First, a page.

Major Barbara, another of Shaw's plays, first produced in 1905, and considered his first major work. It explores the ideological conflict between "Major" Barbara Undershaft, who strives to lift up the poor through her untiring effort with the Salvation Army, and her father, Sir Andrew Undershaft, a fabulously wealthy arms manufacturer. Both achievers represent Shaw's theory of the Life Force, or human advancement through "creative evolution." The play explores the question of whose actions better serve society, Barbara's or those of her father, who provides a comfortable existence for his employees but can only do so through his profiting by the destruction of human life. Similar to Pygmalion (and many of Shaw's other plays), the action revolves around a strong, independent female character and explores issues of class, social identity, and human worth.
The Intelligent Woman's Guide to Socialism and Capitalism. A significant example of Shaw's political writing, one which examines many themes central to Pygmalion. The text demonstrates Shaw's firm, lifelong belief that only members of a socialist society—with collective ownership of wealth and equal opportunity for all—could look forward to the future with hope. Writing ten years after the Bolshevik revolution in Russia, Shaw viewed that experiment as a failure (recognizing the developing trend towards totalitarianism in the Soviet state). In general, Shaw looked with hope...
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Bibliography and Further Reading
Berst, Charles A. Bernard Shaw and the Art of Drama, University of Illinois Press (Urbana), 1973, pp. 197-218.
Bentley, Eric, Bernard Shaw, 1856-1950, amended edition, New Directions, 1957.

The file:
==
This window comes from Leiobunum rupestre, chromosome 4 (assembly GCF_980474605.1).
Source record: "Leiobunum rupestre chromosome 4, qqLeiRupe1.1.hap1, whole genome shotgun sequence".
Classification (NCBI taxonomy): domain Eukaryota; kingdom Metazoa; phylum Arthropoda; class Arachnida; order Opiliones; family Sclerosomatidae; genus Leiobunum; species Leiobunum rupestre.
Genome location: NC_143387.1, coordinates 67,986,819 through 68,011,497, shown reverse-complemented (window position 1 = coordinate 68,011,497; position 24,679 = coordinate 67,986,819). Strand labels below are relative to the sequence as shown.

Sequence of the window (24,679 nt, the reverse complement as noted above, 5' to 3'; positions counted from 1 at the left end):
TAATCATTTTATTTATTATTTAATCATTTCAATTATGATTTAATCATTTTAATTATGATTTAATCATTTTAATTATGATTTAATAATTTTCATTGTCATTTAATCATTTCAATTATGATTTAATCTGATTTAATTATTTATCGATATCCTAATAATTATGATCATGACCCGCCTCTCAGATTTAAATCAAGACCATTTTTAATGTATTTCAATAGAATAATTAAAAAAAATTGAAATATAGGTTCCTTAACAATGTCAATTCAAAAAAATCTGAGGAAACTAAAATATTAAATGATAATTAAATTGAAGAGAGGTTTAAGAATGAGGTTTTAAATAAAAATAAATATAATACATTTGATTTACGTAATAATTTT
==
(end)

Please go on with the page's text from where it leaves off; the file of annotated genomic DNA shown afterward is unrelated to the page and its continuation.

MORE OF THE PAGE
Though Bentley's book (originally published in 1947) is not adulatory, Shaw considered it "the best book written about himself as a dramatist.'' Bentley states that his double intention in the book is "to disentangle a credible man and artist from the mass of myth that surrounds him, and to discover the complex component parts of his 'simplicity.'" Pygmalion is discussed in detail, pages 119-126, and elsewhere in the book.
Crane, Milton. "Pygmalion: Bernard Shaw's Dramatic Theory and Practice" in Publications of the Modern Language Association, Vol. 66, no 6, December, 1951, pp. 879-85.
Crane begins with the question of whether Shaw was old-fashioned in his approach to drama or innovative. Wrapped up in this issue is the figure of Ibsen, who Shaw declared was revolutionary for giving his plays indeterminate endings and concluding with "discussion," rather than the clear unraveling of a dramatic situation in the "well-made play"—the popular form of the day. Crane demonstrates that Ibsen did not present a new innovation so much as modify earlier forms and claims that something similar holds true for Shaw as well. Although Shaw denied his audience a romantic...
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Bibliography (Cyclopedia of Literary Characters, Revised Third Edition)
Berst, Charles A. “Pygmalion”: Shaw’s Spin on Myth and Cinderella. New York: Twayne, 1995. An excellent source for students that examines the literary and historical contexts of the play and provides an intelligent and thorough interpretation tracing Eliza’s transformation into a woman and lady. Focuses on Shaw’s use of the Pygmalion myth and the Cinderella fairy tale.
Bloom, Harold, ed. George Bernard Shaw’s “Pygmalion.” New York: Chelsea House, 1988. A judicious selection of eight critical essays that represent major interpretations of the play. In his introduction, Bloom argues that Pygmalion is Shaw’s masterpiece. Excellent for students.
Hornby, Richard. “Beyond the Verbal in Pygmalion.” In Shaw’s Plays in Performance, edited by Daniel Leary. University Park: Pennsylvania State University Press, 1983. Examines Shaw’s stagecraft and the performance qualities inherent in the play as a script. Goes beyond “the purely verbal or literary” qualities of the play to show how the visual and aural elements convey meaning.
Huggett, Richard. The Truth About “Pygmalion.” New York: Random House, 1969. A fascinating narrative account of the original 1914 London production, in which “three of the most monstrous egoists the theatre ever produced” participated:...